(Reuters) - Dow Chemical Co’s DOW.N quarterly profit and revenue missed Wall Street’s expectations as demand for electronics, plastics and coatings plunged, causing the company to slash production and aggressively discount some products.
The results sent shares of Dow, the largest U.S. chemical maker by revenue, down 1 percent.
Dow’s operating rate, a reflection of its full capacity, fell 9 percentage points to 72 percent in the quarter, levels not seen since the last recession.
Most of the capacity cuts came in Europe, where the continent’s debt crisis has sharply affected exports and where demand for Dow’s products is weakest, Chief Executive Andrew Liveris told Reuters.
“We quickly intervened and started moving volume and basically gave up on price,” he said on Thursday. “Europe is a headwind for the whole year.”
The U.S. economy is “actually recovering nicely,” with electronic sales improving from a weak fourth quarter, though weak construction demand is a concern, he said.
The Chinese economy should continue to be strong, bolstered by large spending on manufacturing and construction, Liveris said.
”I don’t think we’re going to have to worry about China being a less-than-6-percent growth economy for a long time,“ he said.”
For the fourth quarter, the company posted a net loss of $20 million, or 2 cents per share, compared with net income of $426 million, or 37 cents per share, in the year-ago period.
Excluding one-time items, the company earned 25 cents per share.
By that measure, analysts expected earnings of 30 cents per share, according to Thomson Reuters I/B/E/S.
Revenue rose 2 percent to $14.09 billion. Analysts expected $14.19 billion.
Revenue rose only due to a 5 percent price increase across the company -- roughly $675 million -- though the price increase dented volume by 3 percent.
Dow promised to continue to keep costs low, though it’s not clear how much of an affect that is having in the first quarter.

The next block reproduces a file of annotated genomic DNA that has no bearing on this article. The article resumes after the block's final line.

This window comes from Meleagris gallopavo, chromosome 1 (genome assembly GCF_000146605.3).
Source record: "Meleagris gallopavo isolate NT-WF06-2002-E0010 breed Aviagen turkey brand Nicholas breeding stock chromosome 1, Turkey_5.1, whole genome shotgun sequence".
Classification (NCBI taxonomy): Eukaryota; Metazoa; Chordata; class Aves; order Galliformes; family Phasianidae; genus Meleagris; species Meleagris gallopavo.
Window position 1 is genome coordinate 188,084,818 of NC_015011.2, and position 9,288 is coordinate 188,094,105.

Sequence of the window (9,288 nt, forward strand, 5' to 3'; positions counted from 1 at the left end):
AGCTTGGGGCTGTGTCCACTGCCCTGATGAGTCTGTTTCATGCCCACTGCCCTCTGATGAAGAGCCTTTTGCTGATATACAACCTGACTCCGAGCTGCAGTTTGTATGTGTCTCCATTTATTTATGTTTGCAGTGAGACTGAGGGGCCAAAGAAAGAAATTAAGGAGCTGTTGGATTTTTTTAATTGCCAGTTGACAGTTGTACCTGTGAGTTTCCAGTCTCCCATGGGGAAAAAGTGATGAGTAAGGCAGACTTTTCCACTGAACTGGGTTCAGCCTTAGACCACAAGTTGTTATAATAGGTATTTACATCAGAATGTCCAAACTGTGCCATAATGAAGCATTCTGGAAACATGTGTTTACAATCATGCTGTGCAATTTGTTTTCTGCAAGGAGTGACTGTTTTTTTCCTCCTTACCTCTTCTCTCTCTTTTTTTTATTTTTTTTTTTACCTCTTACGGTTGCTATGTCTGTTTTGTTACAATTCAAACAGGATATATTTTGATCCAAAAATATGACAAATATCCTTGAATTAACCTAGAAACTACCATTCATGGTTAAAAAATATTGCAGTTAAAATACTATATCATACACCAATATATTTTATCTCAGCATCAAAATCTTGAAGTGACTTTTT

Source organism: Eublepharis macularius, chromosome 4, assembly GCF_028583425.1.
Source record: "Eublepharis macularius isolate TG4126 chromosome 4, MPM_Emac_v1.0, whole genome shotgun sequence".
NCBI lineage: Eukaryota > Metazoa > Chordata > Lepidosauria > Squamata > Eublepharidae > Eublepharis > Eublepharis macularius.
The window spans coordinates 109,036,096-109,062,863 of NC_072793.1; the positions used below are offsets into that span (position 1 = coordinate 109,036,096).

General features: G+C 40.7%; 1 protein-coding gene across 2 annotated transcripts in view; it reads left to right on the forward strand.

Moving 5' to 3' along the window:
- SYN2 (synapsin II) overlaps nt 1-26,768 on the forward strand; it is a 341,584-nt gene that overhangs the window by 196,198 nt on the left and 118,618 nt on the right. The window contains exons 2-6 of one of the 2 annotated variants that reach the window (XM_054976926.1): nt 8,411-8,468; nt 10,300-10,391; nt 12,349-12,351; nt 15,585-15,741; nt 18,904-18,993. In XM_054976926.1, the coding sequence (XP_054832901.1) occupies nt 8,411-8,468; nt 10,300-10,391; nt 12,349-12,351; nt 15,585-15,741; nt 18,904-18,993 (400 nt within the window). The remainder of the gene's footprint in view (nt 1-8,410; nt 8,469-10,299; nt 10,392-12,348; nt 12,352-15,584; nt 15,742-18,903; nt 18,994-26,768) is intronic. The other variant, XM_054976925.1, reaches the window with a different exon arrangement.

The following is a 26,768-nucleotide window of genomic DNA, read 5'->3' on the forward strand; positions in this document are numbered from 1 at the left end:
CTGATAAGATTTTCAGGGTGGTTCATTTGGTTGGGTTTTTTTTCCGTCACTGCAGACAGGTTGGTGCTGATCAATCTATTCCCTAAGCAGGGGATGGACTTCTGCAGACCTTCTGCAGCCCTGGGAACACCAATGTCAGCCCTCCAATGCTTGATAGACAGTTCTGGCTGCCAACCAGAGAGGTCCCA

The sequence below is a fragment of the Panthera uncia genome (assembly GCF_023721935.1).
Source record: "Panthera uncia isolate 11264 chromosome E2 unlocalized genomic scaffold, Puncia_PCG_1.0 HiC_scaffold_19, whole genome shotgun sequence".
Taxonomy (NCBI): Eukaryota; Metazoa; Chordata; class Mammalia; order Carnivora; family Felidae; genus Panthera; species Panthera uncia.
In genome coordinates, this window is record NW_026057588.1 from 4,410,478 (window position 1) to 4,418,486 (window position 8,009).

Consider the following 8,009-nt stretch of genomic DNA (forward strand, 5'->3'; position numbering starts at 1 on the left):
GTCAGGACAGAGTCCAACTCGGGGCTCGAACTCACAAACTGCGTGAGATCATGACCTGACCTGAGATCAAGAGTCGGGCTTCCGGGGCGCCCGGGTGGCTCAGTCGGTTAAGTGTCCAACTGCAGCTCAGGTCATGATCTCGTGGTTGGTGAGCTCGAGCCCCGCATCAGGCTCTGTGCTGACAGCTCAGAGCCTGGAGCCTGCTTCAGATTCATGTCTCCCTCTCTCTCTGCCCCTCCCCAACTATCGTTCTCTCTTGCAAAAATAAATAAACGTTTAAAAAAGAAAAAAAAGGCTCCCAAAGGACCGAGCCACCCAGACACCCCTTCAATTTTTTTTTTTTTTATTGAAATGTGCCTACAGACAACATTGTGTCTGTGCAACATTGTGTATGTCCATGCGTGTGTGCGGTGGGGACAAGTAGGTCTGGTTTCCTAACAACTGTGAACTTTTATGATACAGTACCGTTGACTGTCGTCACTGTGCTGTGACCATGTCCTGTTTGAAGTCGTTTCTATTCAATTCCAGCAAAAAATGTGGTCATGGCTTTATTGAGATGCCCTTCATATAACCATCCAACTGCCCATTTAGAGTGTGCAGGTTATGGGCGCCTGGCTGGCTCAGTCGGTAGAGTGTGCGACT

“Obviously owing to the size of their portfolio, they will not see the full benefit of reduced costs right away,” said Hassan Ahmed, a chemical industry analyst at Alembic Global Advisors. “There’s almost a quarter lag between costs declining and seeing the impact of that.”
Liveris said he does not believe the United States will slip back into recession.
Dow has no plans to cut jobs or close plants, he added.
“I’ve never been a big double-dip proponent in the U.S. because very unlike late 2008, the liquidity issue is not the issue anymore,” he said.
Liveris noted Procter & Gamble’s (PG.N) successful offering of a 10-year, $1 billion bond on Wednesday at a record-low 2.3 percent interest rate as evidence the access to capital for large projects is intact.
U.S. exports should continue to grow due to low-cost shale natural gas, he said. Prices for the feedstock, a key material Dow uses to make chemicals for plastics and other popular products, has plunged in the past year.
Dow is reopening a cracker, or chemical plant, in Louisiana later this year due to the low-cost gas.
Dow is considering a companywide hedging program for natural gas, Liveris said.
“I think the U.S. is in a gradual recovery,” Liveris said. “The construction workforce needs to be redeployed, but I do believe the politicians are starting to address it.”
Dow rival DuPont DD.N posted a quarterly profit last week that narrowly beat expectations, though revenue missed forecasts.
Shares of Dow were down 1 percent at $33.59 in morning trading. The stock has traded between $20.61 and $42.23 in the past 52 weeks.
Reporting By Ernest Scheyder; Editing by Derek Caney, Dave Zimmerman